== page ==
Carbon Offsets Market growth. Article 6 of the Paris agreement approval and the Taskforce on Scaling Voluntary Carbon Markets will play a key role in increasing carbon offsets quality. High-quality carbon offsets are a fundamental tool for eliminating unavoidable carbon emissions and thus attracting investors and companies. (read my article about carbon offset markets)
Take away – Net-zero ambition keeps on growing and with it the need for transparency about carbon emissions programs.
ESG trends in 2022: Sustainable Supply Chains
Investors, employees and customers are pushing companies to address ESG topics in their company strategy.
The majority of corporates find most of the risks and opportunities from their suppliers. As an example, according to CDP 2021 supply chain report, upstream emissions are 11.4 times greater than those related to a company’s direct operations. Besides, Looking by sector, UN’s Principles for Responsible Investing finds that 98% of the financial sectors’ and 90% of Real Estate environmental impact is in their supply chain.
Consequently, investors and customers demand increasingly supply chain information to understand the company’s exposure to ESG related risks.
Procurement departments have traditionally pushed suppliers to deliver on quality and lower cost. However, nowadays, you cannot run a sustainable company with an unsustainable supply chain. Therefore, procurement leaders need to focus also on ESG impacts.
This focus reduces for example human rights and corruption risks and captures opportunities for circularity and to reduce products’ embedded emissions.
Above all, a holistic approach to procurement reduces companies’ risks, improve brand value, and attracts investors, customers and talent.
The challenge is in the complexity of supply chains distributed in many countries and that go beyond direct suppliers. Collecting data and creating the right incentives to influence suppliers behaviour are critical strategies for corporate procurement. You can learn the challenges that companies face when developing a supply chain carbon footprint here.
Finally, getting suppliers’ ESG research is a trend that in 2022 will help companies identify outliers, prioritize spending on top performers and reduce supply chain ESG risks.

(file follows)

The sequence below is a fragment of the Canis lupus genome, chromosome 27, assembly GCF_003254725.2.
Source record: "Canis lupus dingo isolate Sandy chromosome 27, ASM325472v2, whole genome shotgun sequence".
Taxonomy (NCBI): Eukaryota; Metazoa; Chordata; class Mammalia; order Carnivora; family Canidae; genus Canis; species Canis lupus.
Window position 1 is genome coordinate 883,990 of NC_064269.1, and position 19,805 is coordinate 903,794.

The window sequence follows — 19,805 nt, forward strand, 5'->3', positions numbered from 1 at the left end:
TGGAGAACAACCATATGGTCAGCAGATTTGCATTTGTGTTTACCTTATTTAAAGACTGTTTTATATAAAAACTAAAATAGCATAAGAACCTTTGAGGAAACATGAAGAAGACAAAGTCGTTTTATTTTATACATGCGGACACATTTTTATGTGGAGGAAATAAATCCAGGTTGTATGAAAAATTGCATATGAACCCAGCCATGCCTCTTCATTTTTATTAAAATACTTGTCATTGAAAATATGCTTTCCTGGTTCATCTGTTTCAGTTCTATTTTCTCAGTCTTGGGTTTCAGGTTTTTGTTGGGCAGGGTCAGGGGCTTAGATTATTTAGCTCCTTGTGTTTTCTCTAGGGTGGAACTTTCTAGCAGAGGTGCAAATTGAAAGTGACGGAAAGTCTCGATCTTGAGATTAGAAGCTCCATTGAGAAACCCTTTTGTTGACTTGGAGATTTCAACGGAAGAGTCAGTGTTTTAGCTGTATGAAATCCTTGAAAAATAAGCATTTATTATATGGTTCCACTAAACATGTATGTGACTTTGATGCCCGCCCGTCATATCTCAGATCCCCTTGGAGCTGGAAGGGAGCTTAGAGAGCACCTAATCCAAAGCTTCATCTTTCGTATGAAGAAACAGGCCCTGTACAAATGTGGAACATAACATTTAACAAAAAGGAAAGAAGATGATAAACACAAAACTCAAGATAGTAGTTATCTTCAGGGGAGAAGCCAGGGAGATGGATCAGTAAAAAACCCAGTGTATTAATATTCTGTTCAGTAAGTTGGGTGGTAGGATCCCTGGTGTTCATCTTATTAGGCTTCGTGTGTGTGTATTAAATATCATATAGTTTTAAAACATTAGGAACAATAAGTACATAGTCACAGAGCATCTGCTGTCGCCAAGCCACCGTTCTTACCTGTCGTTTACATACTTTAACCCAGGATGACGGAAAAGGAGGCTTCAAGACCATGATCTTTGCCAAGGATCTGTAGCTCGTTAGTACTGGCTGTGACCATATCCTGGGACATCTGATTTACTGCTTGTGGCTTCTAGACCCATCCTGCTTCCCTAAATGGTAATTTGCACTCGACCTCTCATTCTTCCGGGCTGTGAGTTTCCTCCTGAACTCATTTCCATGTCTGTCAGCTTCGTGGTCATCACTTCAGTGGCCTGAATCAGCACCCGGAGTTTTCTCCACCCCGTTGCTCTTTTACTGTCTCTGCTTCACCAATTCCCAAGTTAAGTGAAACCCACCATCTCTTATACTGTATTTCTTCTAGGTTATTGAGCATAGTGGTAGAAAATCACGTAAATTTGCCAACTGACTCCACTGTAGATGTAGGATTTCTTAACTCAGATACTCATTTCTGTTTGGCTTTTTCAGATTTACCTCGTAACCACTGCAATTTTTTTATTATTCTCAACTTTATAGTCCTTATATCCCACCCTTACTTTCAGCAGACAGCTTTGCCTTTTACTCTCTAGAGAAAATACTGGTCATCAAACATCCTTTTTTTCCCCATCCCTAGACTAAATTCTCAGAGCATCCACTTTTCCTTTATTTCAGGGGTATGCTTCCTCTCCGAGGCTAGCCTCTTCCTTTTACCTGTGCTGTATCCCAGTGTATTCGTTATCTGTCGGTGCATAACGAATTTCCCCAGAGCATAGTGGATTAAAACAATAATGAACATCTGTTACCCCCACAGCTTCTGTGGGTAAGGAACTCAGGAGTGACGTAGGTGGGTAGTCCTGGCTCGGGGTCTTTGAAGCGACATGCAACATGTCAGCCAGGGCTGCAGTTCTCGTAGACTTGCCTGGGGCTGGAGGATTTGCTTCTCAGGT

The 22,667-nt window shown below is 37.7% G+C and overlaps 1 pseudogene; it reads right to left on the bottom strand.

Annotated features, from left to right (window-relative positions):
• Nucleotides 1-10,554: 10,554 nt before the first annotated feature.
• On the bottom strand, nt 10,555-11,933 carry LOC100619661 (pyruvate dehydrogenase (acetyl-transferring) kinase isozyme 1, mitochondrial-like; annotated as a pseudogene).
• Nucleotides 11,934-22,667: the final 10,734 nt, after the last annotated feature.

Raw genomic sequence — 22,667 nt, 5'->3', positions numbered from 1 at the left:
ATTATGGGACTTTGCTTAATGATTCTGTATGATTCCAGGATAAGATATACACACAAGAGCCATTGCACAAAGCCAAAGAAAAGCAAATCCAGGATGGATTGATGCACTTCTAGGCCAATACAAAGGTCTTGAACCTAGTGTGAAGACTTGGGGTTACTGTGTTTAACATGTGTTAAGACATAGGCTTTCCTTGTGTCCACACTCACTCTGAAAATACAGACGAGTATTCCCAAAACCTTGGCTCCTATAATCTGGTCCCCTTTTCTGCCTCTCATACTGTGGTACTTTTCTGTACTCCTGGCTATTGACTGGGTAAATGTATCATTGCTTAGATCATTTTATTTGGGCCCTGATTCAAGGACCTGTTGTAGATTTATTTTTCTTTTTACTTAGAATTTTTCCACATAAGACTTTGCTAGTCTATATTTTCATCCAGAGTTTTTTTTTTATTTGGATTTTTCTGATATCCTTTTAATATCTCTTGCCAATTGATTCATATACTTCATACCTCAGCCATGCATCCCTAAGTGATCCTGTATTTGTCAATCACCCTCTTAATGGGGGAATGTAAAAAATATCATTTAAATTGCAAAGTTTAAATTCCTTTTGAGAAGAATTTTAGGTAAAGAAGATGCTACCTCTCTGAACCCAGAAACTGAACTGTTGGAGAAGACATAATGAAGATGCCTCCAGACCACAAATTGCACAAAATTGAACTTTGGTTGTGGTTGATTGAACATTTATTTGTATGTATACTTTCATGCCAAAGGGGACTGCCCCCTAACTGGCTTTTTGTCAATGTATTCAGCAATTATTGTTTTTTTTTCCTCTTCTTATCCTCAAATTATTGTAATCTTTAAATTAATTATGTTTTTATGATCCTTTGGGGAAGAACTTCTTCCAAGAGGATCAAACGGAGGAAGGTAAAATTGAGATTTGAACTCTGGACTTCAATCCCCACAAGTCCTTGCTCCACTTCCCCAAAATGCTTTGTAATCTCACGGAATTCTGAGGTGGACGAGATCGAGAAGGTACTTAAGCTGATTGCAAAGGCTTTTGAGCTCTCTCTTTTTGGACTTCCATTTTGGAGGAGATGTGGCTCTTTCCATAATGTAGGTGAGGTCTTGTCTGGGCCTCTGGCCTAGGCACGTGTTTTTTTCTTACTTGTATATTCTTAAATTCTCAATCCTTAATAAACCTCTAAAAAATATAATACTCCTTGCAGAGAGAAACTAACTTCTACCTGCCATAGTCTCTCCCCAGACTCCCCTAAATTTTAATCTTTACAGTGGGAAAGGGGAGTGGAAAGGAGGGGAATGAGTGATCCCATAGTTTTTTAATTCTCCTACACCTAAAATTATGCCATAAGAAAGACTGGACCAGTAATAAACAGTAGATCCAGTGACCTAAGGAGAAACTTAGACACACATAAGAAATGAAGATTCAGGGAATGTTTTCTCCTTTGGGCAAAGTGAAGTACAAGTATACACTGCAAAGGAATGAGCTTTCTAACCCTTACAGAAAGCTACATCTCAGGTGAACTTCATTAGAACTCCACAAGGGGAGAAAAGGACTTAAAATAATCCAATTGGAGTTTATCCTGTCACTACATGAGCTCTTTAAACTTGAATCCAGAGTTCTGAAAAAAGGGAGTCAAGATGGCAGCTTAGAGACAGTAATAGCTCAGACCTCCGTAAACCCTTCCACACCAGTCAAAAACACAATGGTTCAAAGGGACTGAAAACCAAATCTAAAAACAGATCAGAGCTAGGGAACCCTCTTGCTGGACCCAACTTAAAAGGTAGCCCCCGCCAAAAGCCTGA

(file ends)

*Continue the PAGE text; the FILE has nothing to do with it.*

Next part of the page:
Take away – Staying under company direct control boundaries is not sufficient to reduce firms’ risks and capture opportunities coming from their supply chains.
ESG trends in 2022: Sustainability Reporting goes Mainstream
The rise in ESG investment has increased investors’ demand for quality and comprehensive non-financial information disclosures.
The current “alphabet soup” of voluntary standards and frameworks are not meeting such demand.
The new International Sustainability Standards Board (ISSB) will be responsible for developing a set of global standards “to meet investors’ information needs”.
The ISSB will sit alongside the IFRS’s International Accounting Standards Board, which oversees the standards governing financial statements. Since the ISSB is built on current standards is an excellent signal that it’s not trying to become a new alphabet letter.
Besides, the Value Reporting Foundation (SASB Standards + Integrated Reporting) announced the merger with Climate Disclosure Standards Board (founded by CDP).
These two events are a leapfrog towards simplifying and harmonizing sustainability reporting. Hopefully, sustainability reporting harmonization will not take the thirty years that it took to align on financial standards.
As I wrote in my article, the many sustainability frameworks suck companies resources and confuse stakeholders.
What society really needs is not just better reporting, but better companies, that are built to be resilient in the 21st century.
Jean Rogers, SASB Standards founder
Finally, as ESG issues become measurable and standardized, having ESG metrics into executive compensation will be increasingly seen in 2022. These incentives will ultimately move companies’ management away from current short terminism and profit maximization to long-term net-positive thinking.
Take away – Standards consolidation will reduce survey fatigue, improve ESG disclosures’ quality, and push ESG metrics into executive compensation.
To summarize, Purpose-driven companies, Net-zero ambition, Sustainable Supply chains and Sustainability reporting going mainstream are key ESG trends to watch in 2022.
They will create sufficient risks and opportunities to shake the way companies operate not in 2050 but in 2022.
Whether these ESG trends will be in 2022 just “blah blah blah” or make an impact will be down to governments, businesses, civil society, you and me.
Thank you for following my articles and sending me great feedback this year.
We will get through this pandemic, and we’ll come out of it stronger than before, looking at the future with hope.
During this holiday season again, please, stay safe, stay healthy.